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Whenever I type the command to run this function in my program, it runs and then crashes saying:

"The application has requested the Runtime to terminate it in an unusal way."

Why does it do this?

void showInventory(player& obj) {
    std::cout << "\nINVENTORY:\n";
    for(int i = 0; i < 20; i++) {
        std::cout << obj.getItem(i);
        i++;
        std::cout << "\t\t\t" << obj.getItem(i) << "\n";
    }
}

std::string getItem(int i) {
        return inventory[i];
    }   
share|improve this question
    
How is getItem() written? does it directly index an array? are you running out of bounds? –  im so confused Oct 13 '12 at 21:25
2  
It might be something to do with the fact that i is incremented 3 times in every loop iteration. –  chris Oct 13 '12 at 21:26
    
You're adding a string (char *) and the return value of obj.getItem(i). You probably meant to use << instead of +. –  Schnouki Oct 13 '12 at 21:27
    
@AK4749 It indexes an array that contains the player's inventory. Could it be the fact that the inventory array is null at the moment of execution? –  Tux Oct 13 '12 at 21:28
    
@Schnouki Oh, you're right! My Java programming class is interfering with my C++ programming! Thanks a lot! EDIT: Changed the code, but it didn't fix the crash. –  Tux Oct 13 '12 at 21:29

4 Answers 4

up vote 1 down vote accepted

In this code:

std::string toDo(player& obj) //BY KEATON
{
    std::string commands[5] =   // This is the valid list of commands.
    {"help", "inv"};

    std::string ans;
    std::cout << "\nWhat do you wish to do?\n>> ";
    std::cin >> ans;

    if(ans == commands[0]) {
        helpMenu();
        return NULL;
    }
    else if(ans == commands[1]) {
        showInventory(obj);
        return NULL;
    }
}

Needs to be:

std::string toDo(player& obj) //BY KEATON
{
    std::string commands[5] =   // This is the valid list of commands.
    {"help", "inv"};

    std::string ans;
    std::cout << "\nWhat do you wish to do?\n>> ";
    std::cin >> ans;

    if(ans == commands[0]) {
        helpMenu();
        return "";
    }
    else if(ans == commands[1]) {
        showInventory(obj);
        return "";          // Needs to be '""'
    }
}

Credit to Prototype Stark!

share|improve this answer

When i = 19, you get the last item in the array after which i becomes 20 and there is another getItem which should cause out of bounds exception

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1  
If you run through though, that doesn't happen. The for loop will be called with i=18 and then it will be 20 at the end of the loop. So i doesn't hit 19 when it evaluates in the for. I had the same thought... –  tpg2114 Oct 13 '12 at 21:29
    
I see what you are saying now, fixed it, but it still crashes? –  Tux Oct 13 '12 at 21:52
    
I was wrong. Read tpg2114's comment. –  Prabhu Oct 16 '12 at 8:30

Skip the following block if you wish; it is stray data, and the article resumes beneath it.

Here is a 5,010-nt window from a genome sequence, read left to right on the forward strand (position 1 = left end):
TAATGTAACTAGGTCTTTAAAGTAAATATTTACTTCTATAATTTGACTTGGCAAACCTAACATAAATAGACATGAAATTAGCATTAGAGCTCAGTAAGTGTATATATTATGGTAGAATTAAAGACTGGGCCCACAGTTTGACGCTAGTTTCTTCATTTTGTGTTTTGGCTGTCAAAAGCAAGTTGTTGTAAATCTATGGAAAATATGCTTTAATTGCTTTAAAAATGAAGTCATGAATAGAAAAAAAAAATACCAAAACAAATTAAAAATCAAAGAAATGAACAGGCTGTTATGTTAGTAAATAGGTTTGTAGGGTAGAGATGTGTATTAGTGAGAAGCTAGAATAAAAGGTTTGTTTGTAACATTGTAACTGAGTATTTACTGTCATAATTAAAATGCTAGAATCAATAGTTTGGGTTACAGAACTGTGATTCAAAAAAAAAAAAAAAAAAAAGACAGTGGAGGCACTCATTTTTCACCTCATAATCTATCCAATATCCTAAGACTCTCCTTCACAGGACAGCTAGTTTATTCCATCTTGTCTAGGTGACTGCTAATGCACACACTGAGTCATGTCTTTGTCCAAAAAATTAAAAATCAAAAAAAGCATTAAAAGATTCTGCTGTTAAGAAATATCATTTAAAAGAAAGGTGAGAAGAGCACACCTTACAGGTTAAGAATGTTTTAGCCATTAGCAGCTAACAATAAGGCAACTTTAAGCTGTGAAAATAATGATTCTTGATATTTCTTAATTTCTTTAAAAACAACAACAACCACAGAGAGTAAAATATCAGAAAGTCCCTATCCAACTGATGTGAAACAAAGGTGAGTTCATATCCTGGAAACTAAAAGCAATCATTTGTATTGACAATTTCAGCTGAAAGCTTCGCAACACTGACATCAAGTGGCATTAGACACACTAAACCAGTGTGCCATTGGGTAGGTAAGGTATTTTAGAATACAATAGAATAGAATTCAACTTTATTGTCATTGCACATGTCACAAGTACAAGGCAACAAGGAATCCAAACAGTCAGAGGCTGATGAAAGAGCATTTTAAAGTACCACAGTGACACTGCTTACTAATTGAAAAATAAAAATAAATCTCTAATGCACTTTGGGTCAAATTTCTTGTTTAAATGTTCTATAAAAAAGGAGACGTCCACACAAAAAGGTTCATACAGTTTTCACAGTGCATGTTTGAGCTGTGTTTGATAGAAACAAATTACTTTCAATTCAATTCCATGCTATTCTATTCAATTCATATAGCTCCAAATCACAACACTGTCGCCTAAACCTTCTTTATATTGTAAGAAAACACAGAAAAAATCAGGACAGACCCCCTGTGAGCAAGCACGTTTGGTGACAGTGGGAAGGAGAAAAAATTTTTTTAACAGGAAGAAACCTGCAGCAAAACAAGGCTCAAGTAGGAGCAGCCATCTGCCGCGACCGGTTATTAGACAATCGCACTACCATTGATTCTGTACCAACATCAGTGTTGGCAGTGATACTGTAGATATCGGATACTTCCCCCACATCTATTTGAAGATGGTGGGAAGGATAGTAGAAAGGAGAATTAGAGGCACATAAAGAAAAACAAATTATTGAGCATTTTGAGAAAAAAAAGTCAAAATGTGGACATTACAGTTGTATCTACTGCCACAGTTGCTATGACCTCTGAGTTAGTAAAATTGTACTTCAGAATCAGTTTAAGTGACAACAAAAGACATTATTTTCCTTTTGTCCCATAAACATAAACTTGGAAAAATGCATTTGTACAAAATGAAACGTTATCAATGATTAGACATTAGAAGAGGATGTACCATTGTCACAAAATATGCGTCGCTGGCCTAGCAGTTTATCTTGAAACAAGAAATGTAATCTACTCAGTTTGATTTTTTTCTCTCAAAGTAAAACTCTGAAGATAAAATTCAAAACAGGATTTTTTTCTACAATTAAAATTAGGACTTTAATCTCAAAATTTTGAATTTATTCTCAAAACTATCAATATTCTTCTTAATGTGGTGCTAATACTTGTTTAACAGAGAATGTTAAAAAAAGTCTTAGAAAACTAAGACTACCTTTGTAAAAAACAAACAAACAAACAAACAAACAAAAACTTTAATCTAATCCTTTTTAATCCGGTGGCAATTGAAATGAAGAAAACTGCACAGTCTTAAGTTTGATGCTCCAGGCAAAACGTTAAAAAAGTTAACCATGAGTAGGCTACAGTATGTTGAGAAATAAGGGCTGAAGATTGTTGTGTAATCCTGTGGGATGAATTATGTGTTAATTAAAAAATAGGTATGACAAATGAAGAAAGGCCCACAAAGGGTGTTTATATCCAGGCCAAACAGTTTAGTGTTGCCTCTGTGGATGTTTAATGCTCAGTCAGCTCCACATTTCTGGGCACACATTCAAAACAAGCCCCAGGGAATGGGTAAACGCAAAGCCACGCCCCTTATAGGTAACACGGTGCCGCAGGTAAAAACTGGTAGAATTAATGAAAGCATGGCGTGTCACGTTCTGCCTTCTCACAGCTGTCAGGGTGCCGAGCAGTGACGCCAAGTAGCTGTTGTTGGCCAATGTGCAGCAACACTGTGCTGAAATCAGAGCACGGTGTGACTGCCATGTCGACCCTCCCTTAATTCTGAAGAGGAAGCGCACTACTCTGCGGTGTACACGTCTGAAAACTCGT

for(int i = 0; i < 20; i++) {
    std::cout << obj.getItem(i);

This is not very correctly. Don't use magic numbers. Instead of 20 use int listSize = obj.ListSize() (which will be implemented by you)

listSize = obj.ListSize();
    for(int i = 0; i <listSize ; i++) {
        std::cout << obj.getItem(i);

In this way you will be sure that you are not out of range.

Also if you want to print 2 items in one loop (I don't get the reason why) you cand do :

void showInventory(player& obj) {   // By Johnny :D
    std::cout << "\nINVENTORY:\n";
    int listSize = obj.ListSize()/2; //if you are sure that is odd number
    for(int i = 0; i < listSize; ++i) {
        std::cout << obj.getItem(i);
        i++;
        std::cout << "\t\t\t" + obj.getItem(i) + "\n";
    }
} 
share|improve this answer
    
Is ListSize a C++ function I can use? –  Tux Oct 13 '12 at 21:35
    
You should write a method similar with what Prototype Stark wrote. –  Adrian Herea Oct 13 '12 at 21:37

write a function :

class player{
public:
//--whatever it defines 
int ListSize()
{
   return (sizeof(inventory)/sizeof(inventory[0]));
}
};

Then use

void showInventory(player& obj) {   // By Johnny :D
    int length = obj.ListSize();
    std::cout << "\nINVENTORY:\n";
    for(int i = 0; i < length; i++) {
        std::cout << obj.getItem(i);
        i++;
        std::cout << "\t\t\t" << obj.getItem(i) << "\n";
    }
}
share|improve this answer
    
don't use i < obj.ListSize(); this will lead to calling this function on every iteration of loop. –  Adrian Herea Oct 13 '12 at 21:39
    
thanks let me correct it :-) –  Aniket Oct 13 '12 at 21:39
    
Changed my code to this. Still crashes... –  Tux Oct 13 '12 at 21:45
    
post the entire code then at pastebin –  Aniket Oct 13 '12 at 21:47
    
@Prototype Stark All of it? I have many header files that are involved with each other. –  Tux Oct 13 '12 at 21:48

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